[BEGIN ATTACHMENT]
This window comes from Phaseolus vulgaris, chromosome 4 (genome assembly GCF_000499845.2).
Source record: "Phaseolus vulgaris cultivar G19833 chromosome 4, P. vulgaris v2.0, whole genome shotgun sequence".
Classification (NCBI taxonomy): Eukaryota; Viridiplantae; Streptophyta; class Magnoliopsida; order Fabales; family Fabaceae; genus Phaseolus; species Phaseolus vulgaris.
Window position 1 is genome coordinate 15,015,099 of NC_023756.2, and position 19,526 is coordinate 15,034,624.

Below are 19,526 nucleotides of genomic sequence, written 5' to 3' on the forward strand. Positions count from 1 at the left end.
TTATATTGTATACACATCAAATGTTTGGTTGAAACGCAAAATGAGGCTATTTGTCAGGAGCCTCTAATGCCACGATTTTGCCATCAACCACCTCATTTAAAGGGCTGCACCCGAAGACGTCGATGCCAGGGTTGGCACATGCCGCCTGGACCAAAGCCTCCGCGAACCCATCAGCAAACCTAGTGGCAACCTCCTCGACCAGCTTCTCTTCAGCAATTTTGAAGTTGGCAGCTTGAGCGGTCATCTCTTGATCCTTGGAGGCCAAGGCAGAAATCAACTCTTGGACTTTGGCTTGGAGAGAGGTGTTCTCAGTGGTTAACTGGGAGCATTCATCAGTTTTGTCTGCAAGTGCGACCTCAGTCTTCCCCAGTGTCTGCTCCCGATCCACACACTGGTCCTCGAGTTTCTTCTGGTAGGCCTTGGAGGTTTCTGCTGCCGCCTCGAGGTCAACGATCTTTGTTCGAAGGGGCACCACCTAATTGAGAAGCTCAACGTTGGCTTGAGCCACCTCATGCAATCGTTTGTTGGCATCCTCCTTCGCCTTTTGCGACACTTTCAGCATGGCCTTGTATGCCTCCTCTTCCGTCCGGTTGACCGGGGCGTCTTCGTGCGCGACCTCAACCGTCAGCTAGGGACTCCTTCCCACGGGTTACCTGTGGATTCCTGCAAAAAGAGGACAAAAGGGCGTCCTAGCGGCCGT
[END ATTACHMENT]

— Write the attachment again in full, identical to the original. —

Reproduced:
This window comes from Phaseolus vulgaris, chromosome 4 (genome assembly GCF_000499845.2).
Source record: "Phaseolus vulgaris cultivar G19833 chromosome 4, P. vulgaris v2.0, whole genome shotgun sequence".
Classification (NCBI taxonomy): Eukaryota; Viridiplantae; Streptophyta; class Magnoliopsida; order Fabales; family Fabaceae; genus Phaseolus; species Phaseolus vulgaris.
Window position 1 is genome coordinate 15,015,099 of NC_023756.2, and position 19,526 is coordinate 15,034,624.

Below are 19,526 nucleotides of genomic sequence, written 5' to 3' on the forward strand. Positions count from 1 at the left end.
TTATATTGTATACACATCAAATGTTTGGTTGAAACGCAAAATGAGGCTATTTGTCAGGAGCCTCTAATGCCACGATTTTGCCATCAACCACCTCATTTAAAGGGCTGCACCCGAAGACGTCGATGCCAGGGTTGGCACATGCCGCCTGGACCAAAGCCTCCGCGAACCCATCAGCAAACCTAGTGGCAACCTCCTCGACCAGCTTCTCTTCAGCAATTTTGAAGTTGGCAGCTTGAGCGGTCATCTCTTGATCCTTGGAGGCCAAGGCAGAAATCAACTCTTGGACTTTGGCTTGGAGAGAGGTGTTCTCAGTGGTTAACTGGGAGCATTCATCAGTTTTGTCTGCAAGTGCGACCTCAGTCTTCCCCAGTGTCTGCTCCCGATCCACACACTGGTCCTCGAGTTTCTTCTGGTAGGCCTTGGAGGTTTCTGCTGCCGCCTCGAGGTCAACGATCTTTGTTCGAAGGGGCACCACCTAATTGAGAAGCTCAACGTTGGCTTGAGCCACCTCATGCAATCGTTTGTTGGCATCCTCCTTCGCCTTTTGCGACACTTTCAGCATGGCCTTGTATGCCTCCTCTTCCGTCCGGTTGACCGGGGCGTCTTCGTGCGCGACCTCAACCGTCAGCTAGGGACTCCTTCCCACGGGTTACCTGTGGATTCCTGCAAAAAGAGGACAAAAGGGCGTCCTAGCGGCCGT